The Securities and Exchange Commission said
agreed to pay $3.5 million to settle claims over misstatements the toy maker made in its 2017 financial statements.
The regulator on Friday also said it would hold a public hearing to determine whether Joshua Abrahams, a former audit partner at PricewaterhouseCoopers LLP, Mattel’s auditor, violated auditor independence rules.
Mattel senior finance executives and PwC obscured accounting issues the company discovered in 2018 that had reduced its loss for the previous year’s third quarter, The Wall Street Journal reported in 2019. They decided to change the accounting treatment of Mattel-owned animated children’s show Thomas & Friends instead of restating earnings, the Journal said at the time. An internal investigation found the executives agreed to not tell Mattel’s then-chief executive or its board of directors.
The El Segundo, Calif.-based maker of Barbie dolls and Hot Wheels cars understated the tax-related valuation allowance for the third quarter of 2017 by $109 million and overstated the tax expense for the following quarter by the same amount. Mattel’s net loss and net loss per share were understated by 15% for the third quarter and then overstated by 63% for the fourth quarter, the SEC said.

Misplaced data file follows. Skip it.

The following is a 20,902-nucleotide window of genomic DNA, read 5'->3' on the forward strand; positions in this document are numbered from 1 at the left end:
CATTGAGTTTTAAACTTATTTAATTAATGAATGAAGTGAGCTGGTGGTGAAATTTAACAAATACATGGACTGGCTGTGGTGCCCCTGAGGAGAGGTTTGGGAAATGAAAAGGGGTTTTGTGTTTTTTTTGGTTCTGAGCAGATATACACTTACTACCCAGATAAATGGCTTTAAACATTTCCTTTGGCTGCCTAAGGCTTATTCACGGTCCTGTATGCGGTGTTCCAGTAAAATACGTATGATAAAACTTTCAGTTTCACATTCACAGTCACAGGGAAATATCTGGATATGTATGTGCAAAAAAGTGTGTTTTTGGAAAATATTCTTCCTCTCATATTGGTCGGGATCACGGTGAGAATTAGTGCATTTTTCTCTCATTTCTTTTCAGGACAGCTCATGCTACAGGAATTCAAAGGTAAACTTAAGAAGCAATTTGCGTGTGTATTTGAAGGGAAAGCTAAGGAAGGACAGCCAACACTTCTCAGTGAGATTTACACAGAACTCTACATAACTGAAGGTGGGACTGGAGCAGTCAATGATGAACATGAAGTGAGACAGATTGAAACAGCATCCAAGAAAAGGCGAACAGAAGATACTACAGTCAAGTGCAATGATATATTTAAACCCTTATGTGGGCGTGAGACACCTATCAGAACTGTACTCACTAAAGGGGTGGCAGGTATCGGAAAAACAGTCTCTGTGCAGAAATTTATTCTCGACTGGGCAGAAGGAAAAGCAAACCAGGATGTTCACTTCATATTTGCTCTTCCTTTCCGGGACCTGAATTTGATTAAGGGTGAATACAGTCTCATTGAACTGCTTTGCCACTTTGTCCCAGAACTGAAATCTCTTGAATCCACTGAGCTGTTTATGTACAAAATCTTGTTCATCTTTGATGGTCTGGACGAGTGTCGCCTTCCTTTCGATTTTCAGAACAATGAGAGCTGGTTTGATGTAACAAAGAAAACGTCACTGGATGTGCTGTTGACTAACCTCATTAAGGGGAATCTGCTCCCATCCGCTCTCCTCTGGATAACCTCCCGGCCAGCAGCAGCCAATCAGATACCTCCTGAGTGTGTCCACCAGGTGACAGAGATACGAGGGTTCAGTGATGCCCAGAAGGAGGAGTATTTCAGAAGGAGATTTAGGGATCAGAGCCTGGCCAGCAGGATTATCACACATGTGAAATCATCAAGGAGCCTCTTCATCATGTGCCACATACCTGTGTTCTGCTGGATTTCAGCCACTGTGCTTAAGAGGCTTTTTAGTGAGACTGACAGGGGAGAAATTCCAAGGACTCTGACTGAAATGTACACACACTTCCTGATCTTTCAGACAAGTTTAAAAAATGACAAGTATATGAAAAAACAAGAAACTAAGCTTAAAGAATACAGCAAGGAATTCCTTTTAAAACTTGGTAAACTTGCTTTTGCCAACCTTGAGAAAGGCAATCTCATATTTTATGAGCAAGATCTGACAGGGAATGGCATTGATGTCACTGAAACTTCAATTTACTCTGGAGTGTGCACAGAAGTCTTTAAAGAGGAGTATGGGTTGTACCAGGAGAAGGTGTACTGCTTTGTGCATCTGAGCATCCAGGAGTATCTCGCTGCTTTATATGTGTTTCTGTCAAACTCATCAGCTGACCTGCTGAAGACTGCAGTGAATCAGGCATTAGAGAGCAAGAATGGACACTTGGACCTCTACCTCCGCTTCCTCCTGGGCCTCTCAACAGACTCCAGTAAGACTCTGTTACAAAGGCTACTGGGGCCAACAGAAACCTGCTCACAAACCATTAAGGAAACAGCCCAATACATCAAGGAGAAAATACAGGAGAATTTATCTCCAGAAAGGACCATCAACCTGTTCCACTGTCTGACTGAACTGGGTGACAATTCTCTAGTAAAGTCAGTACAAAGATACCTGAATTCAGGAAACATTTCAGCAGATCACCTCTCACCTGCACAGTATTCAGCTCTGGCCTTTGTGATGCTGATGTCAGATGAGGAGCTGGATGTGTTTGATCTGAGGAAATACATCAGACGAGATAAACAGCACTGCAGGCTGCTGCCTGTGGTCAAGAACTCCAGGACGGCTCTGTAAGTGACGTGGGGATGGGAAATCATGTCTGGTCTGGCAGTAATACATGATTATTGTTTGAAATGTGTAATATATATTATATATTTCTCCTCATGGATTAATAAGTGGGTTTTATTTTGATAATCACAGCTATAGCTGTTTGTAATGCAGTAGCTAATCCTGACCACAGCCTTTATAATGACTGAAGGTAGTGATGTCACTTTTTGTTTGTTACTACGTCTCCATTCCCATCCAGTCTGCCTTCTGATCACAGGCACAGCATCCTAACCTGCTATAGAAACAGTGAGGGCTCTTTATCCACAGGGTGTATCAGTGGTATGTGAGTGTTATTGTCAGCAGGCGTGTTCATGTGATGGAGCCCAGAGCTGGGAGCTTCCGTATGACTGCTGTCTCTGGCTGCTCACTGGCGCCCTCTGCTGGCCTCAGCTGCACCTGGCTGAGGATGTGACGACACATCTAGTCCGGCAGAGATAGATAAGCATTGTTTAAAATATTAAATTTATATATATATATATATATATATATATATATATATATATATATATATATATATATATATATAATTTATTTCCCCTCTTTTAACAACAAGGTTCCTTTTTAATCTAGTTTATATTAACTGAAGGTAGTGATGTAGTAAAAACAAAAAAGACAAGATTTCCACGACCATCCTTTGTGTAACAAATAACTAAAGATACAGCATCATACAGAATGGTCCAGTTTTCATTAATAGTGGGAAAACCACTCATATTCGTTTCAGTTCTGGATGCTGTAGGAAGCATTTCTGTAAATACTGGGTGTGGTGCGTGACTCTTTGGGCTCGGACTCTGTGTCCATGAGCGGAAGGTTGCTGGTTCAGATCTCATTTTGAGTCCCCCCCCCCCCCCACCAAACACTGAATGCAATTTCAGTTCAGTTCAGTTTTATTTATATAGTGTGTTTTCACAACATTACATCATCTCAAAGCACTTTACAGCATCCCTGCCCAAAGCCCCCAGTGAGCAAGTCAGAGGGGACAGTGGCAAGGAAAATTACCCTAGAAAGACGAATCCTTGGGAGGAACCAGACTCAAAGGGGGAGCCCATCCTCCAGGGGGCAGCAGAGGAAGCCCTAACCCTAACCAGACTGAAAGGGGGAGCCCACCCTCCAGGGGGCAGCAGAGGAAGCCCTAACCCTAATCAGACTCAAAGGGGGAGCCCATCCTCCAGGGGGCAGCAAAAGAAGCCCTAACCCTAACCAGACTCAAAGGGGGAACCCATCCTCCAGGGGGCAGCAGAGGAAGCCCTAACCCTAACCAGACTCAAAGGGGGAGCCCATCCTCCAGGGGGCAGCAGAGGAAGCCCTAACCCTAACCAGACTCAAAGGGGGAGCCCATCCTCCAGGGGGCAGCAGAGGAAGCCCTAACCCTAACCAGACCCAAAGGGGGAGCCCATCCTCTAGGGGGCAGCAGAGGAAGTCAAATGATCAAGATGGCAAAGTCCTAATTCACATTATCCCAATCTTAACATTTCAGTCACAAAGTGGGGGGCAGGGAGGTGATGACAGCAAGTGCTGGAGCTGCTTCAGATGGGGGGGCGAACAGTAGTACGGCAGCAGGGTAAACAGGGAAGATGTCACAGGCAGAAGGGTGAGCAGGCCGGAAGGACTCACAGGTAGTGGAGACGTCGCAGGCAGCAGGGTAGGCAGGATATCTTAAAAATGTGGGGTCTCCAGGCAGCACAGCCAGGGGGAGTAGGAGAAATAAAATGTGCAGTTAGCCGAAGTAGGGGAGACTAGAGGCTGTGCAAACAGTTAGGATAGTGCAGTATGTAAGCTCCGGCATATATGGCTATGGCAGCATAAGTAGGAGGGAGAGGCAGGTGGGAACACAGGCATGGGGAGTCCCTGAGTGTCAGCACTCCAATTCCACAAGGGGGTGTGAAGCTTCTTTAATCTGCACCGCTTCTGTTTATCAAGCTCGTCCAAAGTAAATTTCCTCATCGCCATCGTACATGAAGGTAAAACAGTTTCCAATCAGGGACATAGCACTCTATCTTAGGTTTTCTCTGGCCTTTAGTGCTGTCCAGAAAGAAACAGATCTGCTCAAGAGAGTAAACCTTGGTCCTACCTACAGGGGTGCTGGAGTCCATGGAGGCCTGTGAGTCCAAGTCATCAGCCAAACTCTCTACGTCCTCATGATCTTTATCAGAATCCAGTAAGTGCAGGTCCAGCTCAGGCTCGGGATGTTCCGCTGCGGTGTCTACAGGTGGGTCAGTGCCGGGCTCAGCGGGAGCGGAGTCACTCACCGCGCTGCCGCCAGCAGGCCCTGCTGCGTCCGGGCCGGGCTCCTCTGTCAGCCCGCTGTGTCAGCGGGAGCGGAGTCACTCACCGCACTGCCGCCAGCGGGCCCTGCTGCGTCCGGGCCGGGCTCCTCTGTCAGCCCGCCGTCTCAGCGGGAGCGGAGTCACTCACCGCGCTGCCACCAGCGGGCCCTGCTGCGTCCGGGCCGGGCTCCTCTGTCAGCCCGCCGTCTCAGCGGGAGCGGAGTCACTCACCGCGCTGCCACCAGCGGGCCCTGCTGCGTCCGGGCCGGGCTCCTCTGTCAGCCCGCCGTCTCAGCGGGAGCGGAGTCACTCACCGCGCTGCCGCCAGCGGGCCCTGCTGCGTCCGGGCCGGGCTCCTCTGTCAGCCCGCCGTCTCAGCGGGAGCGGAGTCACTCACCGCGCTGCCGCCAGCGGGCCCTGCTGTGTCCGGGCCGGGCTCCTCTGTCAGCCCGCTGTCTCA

Mattel had no internal control specifically related to calculating a valuation allowance, the regulator added.
Mattel in October 2019 admitted the accounting error and said an internal investigation found weaknesses in its procedures. The company also said its then-Chief Financial Officer,
would leave. He left Mattel in August 2020, according to his LinkedIn profile. The company in November 2019 corrected the $109 million tax expense error.
Mr. Abrahams, the lead auditor on the PwC account at the time of the alleged misstatements, failed to verify the uncorrected $109 million error was documented even though he knew about it, the SEC said. He also failed to tell Mattel’s audit committee about the error, the regulator said.
The SEC accused Mr. Abrahams of failing to maintain independence by, for example, suggesting to Mr. Euteneuer which candidate would be the best for a senior role at the toy maker and who shouldn’t be hired.
Mr. Abrahams worked at PwC from 2004 until 2019, when he resigned.
Mattel didn’t admit to or deny the SEC’s claims when it agreed to pay the fine. A Mattel spokeswoman said the company is “pleased to have the matter behind” it. “While we’re not going to comment on the underlying facts, we appreciate the SEC’s recognition of the company’s remedial measures,” the spokeswoman said.
PwC declined to comment. Mr. Abrahams and Mr. Euteneuer didn’t immediately respond to requests for comment.
Write to Mark Maurer at Mark.Maurer@wsj.com
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